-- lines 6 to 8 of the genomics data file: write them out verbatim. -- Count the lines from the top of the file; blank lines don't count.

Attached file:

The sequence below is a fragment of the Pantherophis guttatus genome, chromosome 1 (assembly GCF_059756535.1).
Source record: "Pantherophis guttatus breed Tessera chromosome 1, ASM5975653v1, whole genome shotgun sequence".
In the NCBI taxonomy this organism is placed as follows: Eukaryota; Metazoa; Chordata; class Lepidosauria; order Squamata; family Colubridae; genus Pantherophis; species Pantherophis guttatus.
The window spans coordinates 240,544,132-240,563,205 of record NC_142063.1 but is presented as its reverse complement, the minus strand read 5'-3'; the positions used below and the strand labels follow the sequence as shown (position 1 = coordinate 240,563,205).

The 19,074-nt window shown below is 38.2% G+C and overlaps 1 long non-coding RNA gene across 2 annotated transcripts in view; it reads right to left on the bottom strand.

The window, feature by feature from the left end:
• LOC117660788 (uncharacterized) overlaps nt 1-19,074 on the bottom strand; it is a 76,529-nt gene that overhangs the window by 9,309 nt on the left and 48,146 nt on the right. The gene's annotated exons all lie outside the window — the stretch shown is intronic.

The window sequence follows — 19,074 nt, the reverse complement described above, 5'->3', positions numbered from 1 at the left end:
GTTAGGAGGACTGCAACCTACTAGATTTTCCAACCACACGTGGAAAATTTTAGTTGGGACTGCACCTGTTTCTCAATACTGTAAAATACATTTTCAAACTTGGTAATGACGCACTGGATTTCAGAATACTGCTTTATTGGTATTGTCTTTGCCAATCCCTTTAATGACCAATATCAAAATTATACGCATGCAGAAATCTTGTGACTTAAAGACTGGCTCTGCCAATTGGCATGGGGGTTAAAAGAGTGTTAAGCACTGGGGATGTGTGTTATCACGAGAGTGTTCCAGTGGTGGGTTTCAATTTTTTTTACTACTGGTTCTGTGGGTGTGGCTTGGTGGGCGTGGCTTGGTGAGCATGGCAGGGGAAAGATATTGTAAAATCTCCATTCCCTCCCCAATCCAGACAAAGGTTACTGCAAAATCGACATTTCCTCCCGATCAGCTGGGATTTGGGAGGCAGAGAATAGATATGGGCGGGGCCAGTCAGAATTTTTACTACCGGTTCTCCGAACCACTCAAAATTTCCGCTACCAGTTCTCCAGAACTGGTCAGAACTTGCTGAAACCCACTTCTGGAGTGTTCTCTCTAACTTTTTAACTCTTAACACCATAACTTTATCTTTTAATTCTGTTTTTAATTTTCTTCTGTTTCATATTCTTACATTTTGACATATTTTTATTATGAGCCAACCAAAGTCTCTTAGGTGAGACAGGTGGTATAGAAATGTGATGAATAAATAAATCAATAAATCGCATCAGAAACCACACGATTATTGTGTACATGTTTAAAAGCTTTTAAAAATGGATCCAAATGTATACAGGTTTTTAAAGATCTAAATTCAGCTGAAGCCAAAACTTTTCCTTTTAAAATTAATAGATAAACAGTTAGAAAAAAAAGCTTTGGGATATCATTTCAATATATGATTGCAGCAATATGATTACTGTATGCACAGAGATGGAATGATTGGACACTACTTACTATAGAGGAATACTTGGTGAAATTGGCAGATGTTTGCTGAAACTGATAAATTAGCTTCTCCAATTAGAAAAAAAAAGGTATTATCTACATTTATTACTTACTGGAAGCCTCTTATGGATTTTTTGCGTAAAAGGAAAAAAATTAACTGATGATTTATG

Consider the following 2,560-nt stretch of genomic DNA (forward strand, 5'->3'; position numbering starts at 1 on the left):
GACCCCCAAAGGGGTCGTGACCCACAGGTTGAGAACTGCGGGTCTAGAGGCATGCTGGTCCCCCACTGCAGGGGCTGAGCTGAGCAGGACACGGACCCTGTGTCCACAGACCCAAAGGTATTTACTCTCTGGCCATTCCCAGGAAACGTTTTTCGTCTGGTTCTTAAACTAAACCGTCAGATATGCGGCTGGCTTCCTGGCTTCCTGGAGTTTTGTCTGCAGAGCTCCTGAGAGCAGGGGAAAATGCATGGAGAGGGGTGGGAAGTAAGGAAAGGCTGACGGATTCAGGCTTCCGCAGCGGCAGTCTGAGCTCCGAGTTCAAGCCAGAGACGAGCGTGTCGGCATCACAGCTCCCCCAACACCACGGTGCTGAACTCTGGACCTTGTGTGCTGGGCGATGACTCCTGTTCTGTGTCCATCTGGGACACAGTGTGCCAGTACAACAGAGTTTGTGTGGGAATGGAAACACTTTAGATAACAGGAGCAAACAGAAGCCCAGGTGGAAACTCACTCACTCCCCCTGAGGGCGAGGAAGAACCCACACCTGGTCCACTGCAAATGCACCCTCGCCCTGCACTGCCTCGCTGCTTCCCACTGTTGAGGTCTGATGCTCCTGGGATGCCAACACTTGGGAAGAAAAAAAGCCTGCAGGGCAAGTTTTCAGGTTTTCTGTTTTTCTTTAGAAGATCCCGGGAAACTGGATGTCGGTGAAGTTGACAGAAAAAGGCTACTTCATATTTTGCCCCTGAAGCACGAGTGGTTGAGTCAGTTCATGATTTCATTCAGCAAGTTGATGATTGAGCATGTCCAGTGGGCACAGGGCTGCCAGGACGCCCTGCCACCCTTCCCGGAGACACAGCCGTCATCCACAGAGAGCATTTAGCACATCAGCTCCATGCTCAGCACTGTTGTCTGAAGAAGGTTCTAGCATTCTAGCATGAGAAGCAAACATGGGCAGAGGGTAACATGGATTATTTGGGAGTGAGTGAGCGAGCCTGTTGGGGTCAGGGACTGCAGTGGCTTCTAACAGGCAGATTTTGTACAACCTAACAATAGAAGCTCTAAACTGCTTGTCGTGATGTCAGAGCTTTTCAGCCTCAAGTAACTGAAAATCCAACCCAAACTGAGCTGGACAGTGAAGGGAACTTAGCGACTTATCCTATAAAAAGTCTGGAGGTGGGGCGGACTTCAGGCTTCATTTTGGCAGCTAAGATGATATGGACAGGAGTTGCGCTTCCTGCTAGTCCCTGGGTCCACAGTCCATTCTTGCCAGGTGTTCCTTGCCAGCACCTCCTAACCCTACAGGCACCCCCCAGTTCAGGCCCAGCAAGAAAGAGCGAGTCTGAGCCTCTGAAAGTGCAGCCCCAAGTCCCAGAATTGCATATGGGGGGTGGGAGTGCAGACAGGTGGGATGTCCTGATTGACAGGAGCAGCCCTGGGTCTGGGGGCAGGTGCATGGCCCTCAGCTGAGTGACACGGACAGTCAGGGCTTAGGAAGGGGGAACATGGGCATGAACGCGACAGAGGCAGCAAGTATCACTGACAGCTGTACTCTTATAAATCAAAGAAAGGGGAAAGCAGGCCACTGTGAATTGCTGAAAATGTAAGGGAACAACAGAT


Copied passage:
The window, feature by feature from the left end:
• LOC117660788 (uncharacterized) overlaps nt 1-19,074 on the bottom strand; it is a 76,529-nt gene that overhangs the window by 9,309 nt on the left and 48,146 nt on the right. The gene's annotated exons all lie outside the window — the stretch shown is intronic.

The window sequence follows — 19,074 nt, the reverse complement described above, 5'->3', positions numbered from 1 at the left end: